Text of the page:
Editorial: Taking back their town
KEVIN GUTTING University of Massachusetts police officer Tom O'Donnell looks over an unfolded "table tent" card created by the Amherst Regional Middle School science club for their campaign "We Live Here Too." The cards were placed in a UMass dining common. Purchase photo reprints »
The growing resentment in Amherst neighborhoods about noise, trash and drunken displays attributed to college students who rent homes there has not gone unnoticed by younger members of the community.
Amherst Regional Middle School students were so moved by the matter that they took it upon themselves to develop a social science project called “We Live Here Too.”
Through a website, a short video and printed material distributed in a University of Massachusetts dining hall, the seventh-graders are hoping they can persuade the older students to have more respect for their neighbors and scale down their disruptive partying on weekends.
It is great to see these young teens make an effort to effect change in their town. After all, they have a stake in protecting the quality of life in Amherst. Taking on the task of altering the behavior of college students who choose alcohol-fueled socializing in their idle hours is a tall order, to be sure. The community’s adults have been trying to do that for years and the problem just seems to be getting worse. It’s admirable that the kids want to tackle it. And it’s also good for them to see how much angst irresponsible behavior causes. Maybe they will remember this when they make choices about how to spend their weekend nights when they head off to college.
The middle schoolers talk about the discarded beer cups and bottles they see littering lawns and playgrounds near UMass. They mention how their parents are disturbed by the sight of inebriated revelers urinating on their lawns late at night or in the early morning hours. “My parents have a rule that if the noise wakes up the kids, they will call the police,” 13-year-old Declan Gray-Mullen told reporter Scott Merzbach.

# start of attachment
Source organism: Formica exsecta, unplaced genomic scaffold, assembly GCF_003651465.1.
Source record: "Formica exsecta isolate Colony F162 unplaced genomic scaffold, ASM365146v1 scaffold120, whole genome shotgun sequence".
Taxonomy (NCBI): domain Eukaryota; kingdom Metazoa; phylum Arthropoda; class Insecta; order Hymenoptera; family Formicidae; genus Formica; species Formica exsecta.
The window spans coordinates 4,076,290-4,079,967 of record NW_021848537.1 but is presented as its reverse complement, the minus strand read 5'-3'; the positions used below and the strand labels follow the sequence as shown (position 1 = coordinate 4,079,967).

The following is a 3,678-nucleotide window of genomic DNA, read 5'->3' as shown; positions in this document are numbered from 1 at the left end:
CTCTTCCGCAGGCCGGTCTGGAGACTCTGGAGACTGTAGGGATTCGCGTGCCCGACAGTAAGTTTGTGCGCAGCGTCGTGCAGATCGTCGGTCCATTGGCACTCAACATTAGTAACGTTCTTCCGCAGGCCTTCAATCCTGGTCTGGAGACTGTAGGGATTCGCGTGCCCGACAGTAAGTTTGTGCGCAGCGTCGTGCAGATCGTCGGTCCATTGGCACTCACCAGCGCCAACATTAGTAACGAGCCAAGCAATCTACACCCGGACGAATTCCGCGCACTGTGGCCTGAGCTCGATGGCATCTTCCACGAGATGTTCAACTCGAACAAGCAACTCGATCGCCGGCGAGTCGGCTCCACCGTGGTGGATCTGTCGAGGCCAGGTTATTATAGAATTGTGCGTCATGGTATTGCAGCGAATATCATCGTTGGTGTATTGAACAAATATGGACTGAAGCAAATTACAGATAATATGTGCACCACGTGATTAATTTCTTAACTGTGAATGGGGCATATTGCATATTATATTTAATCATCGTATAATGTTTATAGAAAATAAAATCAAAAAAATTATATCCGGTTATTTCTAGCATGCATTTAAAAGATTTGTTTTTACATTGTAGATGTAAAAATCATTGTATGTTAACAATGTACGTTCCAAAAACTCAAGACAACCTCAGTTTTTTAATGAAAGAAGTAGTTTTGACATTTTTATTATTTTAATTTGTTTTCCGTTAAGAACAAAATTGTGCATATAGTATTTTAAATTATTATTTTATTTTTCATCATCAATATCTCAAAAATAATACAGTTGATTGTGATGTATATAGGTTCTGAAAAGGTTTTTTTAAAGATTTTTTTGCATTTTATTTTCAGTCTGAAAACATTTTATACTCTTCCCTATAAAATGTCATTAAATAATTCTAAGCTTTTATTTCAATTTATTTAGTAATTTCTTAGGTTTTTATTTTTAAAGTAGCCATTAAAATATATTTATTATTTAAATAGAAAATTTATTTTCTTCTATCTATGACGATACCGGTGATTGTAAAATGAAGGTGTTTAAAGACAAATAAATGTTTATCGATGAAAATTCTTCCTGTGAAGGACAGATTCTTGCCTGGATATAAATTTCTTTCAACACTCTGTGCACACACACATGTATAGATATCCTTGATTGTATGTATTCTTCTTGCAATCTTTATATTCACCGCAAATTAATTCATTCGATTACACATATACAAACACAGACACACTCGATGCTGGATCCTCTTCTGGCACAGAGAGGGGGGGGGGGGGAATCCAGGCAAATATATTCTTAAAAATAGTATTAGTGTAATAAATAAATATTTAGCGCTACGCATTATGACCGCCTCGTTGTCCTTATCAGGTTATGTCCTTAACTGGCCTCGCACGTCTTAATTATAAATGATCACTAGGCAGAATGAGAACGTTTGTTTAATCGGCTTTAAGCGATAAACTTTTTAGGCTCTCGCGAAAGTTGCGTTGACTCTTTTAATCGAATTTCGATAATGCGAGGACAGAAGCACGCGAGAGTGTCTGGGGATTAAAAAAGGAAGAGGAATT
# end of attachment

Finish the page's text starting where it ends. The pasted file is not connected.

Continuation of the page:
These memories will endure.
The middle school students, members of the after-school science club, spent at least 50 hours of their own time working on the project with club adviser Jennifer Welborn. They interviewed Stephanie O’Keeffe, the chairwoman of the Amherst Select Board, and UMass and Amherst police officers. They’ve gained valuable experience talking to officials about statistics and strategies and have learned how to use that information to advance their cause. O’Keeffe told them they zeroed in on the most important issue in town.
Lt. Thomas O’Donnell of the UMass police department said he’s considering showing their video at next fall’s New Student Orientation at the university. The short film, which shows the kids’ unabashed earnestness in trying to reach the older students, could be persuasive.
Amherst police officer Marcus Humber, who patrols troublesome off-campus party houses, says college students likely don’t realize the effect they are having on residents, particularly children. Maybe this will make them stop and think, he said.
On their website, the seventh-graders ask visitors to click a button pledging to help reduce underage drinking and any drinking that endangers family safety, privacy and property. They are eager to see how many college students opt in.
It is unlikely the pledge will go viral, but it is a sincere effort and these youngsters deserve kudos.